Improving the survival rate of extremely preterm infants means that it is now possible to save the lives of babies born at 22 weeks, management said.
Previously, it was recommended that only babies born at 23 weeks or later be treated to save their lives.
But now there is evidence of those born earlier to survive ̵
She said most will die, but one-third may survive where treatment is possible.
Prof. Dominic Wilkinson, a neonatologist consultant who helped develop the guidelines, said that following the publication of the previous guide, advances in treatment meant that doctors were trying to save the lives of some babies born at 22 weeks.
He said that evidence from these cases convinced BAPM to update its guidelines.
He said it was "fantastic news" that some babies were born so early
But he added: "The very high risks mean that it is not always right to undergo intensive medical treatment."
for babies born 22 weeks ago is not considered possible b as the lungs are underdeveloped.
Twins surviving 22 weeks
Ruben and Jensen Powell became the youngest surviving premature twin boys born in the UK when they were born in August last year at 22 weeks and six days.
Parents Jenny and Rich from Brighton were in Cornwall when Mrs. Powell began giving birth.
They were taken to a specialist hospital in Oxford, where the twins were born the next day.
"This is truly a story of hope and wonder," said Mrs. Powell. "They denied any factor they were given."
Eight days after birth, Reuben underwent a rescue operation when his bowels failed, but they struggled despite their low survival rate.
Jenson also suffered from a weakness in his lungs.
Twins had to perform 20 blood transfusions, eye injections, and laser surgery to prevent blindness and survival for both blood poisoning and pneumonia.
- Premature twins born in less than 23 weeks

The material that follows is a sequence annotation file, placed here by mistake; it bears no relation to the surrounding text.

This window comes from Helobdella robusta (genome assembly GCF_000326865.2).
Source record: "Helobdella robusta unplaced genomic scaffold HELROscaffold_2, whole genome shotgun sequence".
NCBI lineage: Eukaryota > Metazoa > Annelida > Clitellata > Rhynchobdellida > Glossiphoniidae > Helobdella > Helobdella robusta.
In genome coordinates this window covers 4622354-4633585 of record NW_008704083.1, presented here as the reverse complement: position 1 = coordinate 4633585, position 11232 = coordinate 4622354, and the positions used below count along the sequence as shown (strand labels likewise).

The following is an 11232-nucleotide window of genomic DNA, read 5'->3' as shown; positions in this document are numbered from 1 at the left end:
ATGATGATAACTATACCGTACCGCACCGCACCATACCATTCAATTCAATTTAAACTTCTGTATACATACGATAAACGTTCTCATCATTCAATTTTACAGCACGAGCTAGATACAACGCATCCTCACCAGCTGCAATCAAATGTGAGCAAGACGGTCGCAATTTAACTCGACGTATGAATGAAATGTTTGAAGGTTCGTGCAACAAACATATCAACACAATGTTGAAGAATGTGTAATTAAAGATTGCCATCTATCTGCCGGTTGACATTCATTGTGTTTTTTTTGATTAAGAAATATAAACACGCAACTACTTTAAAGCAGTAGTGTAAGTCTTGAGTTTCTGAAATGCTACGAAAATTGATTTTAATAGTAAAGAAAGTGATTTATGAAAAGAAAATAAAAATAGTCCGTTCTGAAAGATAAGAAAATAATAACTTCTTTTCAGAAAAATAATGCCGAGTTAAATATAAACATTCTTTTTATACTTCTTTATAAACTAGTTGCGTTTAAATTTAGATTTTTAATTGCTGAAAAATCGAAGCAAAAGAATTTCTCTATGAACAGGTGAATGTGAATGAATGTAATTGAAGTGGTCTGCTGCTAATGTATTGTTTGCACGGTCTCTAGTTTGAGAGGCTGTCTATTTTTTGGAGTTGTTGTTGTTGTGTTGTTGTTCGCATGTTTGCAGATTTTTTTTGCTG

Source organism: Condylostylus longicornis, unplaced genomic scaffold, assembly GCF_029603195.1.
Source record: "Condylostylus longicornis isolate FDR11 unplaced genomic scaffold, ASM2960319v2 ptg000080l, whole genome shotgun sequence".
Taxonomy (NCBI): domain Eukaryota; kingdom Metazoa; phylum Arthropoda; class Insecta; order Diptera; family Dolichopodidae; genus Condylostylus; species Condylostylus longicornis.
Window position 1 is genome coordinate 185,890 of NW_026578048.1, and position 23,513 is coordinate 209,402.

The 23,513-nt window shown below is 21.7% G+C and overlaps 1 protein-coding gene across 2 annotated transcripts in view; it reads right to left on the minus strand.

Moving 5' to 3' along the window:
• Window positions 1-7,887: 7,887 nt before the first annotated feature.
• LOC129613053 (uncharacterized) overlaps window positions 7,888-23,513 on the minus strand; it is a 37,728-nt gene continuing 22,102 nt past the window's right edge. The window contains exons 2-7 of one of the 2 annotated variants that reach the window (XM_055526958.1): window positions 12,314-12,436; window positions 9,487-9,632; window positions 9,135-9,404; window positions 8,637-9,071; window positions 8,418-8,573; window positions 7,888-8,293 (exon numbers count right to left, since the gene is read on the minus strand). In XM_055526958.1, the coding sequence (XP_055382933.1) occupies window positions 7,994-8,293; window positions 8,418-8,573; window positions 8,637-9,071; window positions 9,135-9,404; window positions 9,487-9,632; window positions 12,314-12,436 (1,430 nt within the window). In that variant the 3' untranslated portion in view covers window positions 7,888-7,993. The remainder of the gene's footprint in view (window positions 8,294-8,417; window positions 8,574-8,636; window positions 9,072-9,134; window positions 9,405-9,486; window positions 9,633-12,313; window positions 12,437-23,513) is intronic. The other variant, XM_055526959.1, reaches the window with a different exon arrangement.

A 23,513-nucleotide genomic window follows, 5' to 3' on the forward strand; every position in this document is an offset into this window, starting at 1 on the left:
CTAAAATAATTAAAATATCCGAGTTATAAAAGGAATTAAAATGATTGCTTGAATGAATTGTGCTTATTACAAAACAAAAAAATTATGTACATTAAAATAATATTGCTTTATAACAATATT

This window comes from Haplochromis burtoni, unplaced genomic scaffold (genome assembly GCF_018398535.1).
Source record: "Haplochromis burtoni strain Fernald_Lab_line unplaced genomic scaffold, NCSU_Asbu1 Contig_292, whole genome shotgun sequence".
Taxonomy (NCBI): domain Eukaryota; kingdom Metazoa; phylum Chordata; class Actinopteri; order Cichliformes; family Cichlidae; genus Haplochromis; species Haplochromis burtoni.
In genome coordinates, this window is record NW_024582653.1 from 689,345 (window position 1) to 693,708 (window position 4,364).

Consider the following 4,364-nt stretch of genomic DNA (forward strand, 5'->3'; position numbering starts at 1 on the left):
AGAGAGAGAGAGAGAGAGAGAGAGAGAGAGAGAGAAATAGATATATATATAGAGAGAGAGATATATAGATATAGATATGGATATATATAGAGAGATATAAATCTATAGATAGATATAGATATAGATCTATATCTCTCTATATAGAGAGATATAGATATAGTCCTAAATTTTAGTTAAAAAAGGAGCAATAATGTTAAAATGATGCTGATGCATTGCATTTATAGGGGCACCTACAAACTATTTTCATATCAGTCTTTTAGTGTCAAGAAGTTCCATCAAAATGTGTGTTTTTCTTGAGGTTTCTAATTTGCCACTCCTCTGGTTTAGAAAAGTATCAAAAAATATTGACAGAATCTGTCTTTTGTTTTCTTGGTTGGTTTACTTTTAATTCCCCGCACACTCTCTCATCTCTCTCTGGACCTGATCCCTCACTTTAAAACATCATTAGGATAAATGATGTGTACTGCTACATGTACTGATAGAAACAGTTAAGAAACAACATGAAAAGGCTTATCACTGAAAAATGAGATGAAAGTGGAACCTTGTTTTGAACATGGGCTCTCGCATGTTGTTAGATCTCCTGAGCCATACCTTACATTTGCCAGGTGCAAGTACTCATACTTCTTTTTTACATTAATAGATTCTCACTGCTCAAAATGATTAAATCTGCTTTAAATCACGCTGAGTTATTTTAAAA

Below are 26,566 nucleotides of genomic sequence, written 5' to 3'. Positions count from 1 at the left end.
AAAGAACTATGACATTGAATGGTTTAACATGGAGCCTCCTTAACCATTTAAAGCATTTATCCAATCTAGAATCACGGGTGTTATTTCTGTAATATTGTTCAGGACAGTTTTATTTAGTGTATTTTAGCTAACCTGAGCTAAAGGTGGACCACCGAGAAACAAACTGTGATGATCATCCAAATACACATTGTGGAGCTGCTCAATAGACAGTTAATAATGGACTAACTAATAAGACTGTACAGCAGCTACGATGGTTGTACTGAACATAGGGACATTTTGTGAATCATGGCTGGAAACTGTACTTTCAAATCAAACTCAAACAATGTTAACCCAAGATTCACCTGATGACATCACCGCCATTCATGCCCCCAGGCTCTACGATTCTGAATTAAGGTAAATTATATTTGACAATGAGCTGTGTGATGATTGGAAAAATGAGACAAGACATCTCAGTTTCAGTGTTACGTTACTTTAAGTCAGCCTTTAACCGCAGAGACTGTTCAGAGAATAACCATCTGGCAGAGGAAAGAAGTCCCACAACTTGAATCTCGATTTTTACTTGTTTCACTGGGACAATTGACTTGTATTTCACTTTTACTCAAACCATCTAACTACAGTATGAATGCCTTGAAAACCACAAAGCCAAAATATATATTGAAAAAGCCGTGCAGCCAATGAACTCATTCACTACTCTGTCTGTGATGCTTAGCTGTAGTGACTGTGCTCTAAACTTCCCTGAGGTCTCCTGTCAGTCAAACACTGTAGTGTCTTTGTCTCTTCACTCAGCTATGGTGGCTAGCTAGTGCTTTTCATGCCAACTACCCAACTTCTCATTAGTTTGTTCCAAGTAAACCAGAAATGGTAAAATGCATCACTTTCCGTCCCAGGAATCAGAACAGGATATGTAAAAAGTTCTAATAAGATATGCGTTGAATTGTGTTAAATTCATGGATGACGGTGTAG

chances to survive 22 weeks?
Despite the progress, the chances of survival are still low.
Most babies born at 22 weeks will die.
Data from 2016 show that there were 486 births at this stage – and in more than 300 cases, babies did not survive labor.
Of those who did, 140 were not in a condition in which the rescue attempt was considered possible and were given palliative care to relieve their suffering.
But where treatment other than palliative care, just over one-third of babies survived.
The guidance states that decisions about whether to offer potentially life-saving treatment depend on the specific circumstances of the baby.
Decisions should be made by specialists in consultation with parents.
But she said that intensive care would simply not be appropriate for many.
What about babies born over 22 weeks?
Once you reach 22 weeks, your chances of survival increase every week.
Similar numbers are born at 23 weeks and life-saving treatment is done in about half of the cases.
In 2016, 38% survived – double the percentage 10 years earlier.
After the baby reaches 26 weeks, treatment continues in most cases and 82% survive.
But despite the increase in survival, a significant number of these babies will have severe disabilities.
At 22 weeks one-third of survivors. At 26 weeks she is one in 10.
Prof. Andrew Whitlow, a neonatal expert at Bristol University, said the guidance was "very helpful".
He said that it was important not to overdo the number of weeks and instead the baby's condition at birth and different attitudes about what was considered "unacceptable damage" were important factors.
Why are odds of survival increasing?
There are various reasons.
Over the years, physicians and wider healthcare teams have become increasingly better at treating mothers and babies.
Steroids are given before birth to help enhance lung function.
Techniques for ventilating and preventing infection among extremely premature infants have also improved.
The number of extremely preterm infants born in specialized hospitals has also increased.
A decade ago, they were just over half. Now it is close to 80%.